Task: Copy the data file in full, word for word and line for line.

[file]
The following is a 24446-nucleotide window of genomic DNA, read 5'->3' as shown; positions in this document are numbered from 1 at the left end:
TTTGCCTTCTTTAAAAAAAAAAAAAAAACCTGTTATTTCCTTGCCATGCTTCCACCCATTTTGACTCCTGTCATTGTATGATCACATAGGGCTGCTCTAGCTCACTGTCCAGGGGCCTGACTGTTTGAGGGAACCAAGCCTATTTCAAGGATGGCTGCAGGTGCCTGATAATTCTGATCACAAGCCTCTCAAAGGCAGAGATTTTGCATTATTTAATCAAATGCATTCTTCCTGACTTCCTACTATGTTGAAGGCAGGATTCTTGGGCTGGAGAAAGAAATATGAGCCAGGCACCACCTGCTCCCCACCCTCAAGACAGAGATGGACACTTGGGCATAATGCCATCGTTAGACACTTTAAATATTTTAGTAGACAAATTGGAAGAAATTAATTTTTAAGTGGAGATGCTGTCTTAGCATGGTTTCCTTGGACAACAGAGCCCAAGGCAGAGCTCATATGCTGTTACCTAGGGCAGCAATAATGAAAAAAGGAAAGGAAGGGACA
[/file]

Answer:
The following is a 24446-nucleotide window of genomic DNA, read 5'->3' as shown; positions in this document are numbered from 1 at the left end:
TTTGCCTTCTTTAAAAAAAAAAAAAAAACCTGTTATTTCCTTGCCATGCTTCCACCCATTTTGACTCCTGTCATTGTATGATCACATAGGGCTGCTCTAGCTCACTGTCCAGGGGCCTGACTGTTTGAGGGAACCAAGCCTATTTCAAGGATGGCTGCAGGTGCCTGATAATTCTGATCACAAGCCTCTCAAAGGCAGAGATTTTGCATTATTTAATCAAATGCATTCTTCCTGACTTCCTACTATGTTGAAGGCAGGATTCTTGGGCTGGAGAAAGAAATATGAGCCAGGCACCACCTGCTCCCCACCCTCAAGACAGAGATGGACACTTGGGCATAATGCCATCGTTAGACACTTTAAATATTTTAGTAGACAAATTGGAAGAAATTAATTTTTAAGTGGAGATGCTGTCTTAGCATGGTTTCCTTGGACAACAGAGCCCAAGGCAGAGCTCATATGCTGTTACCTAGGGCAGCAATAATGAAAAAAGGAAAGGAAGGGACA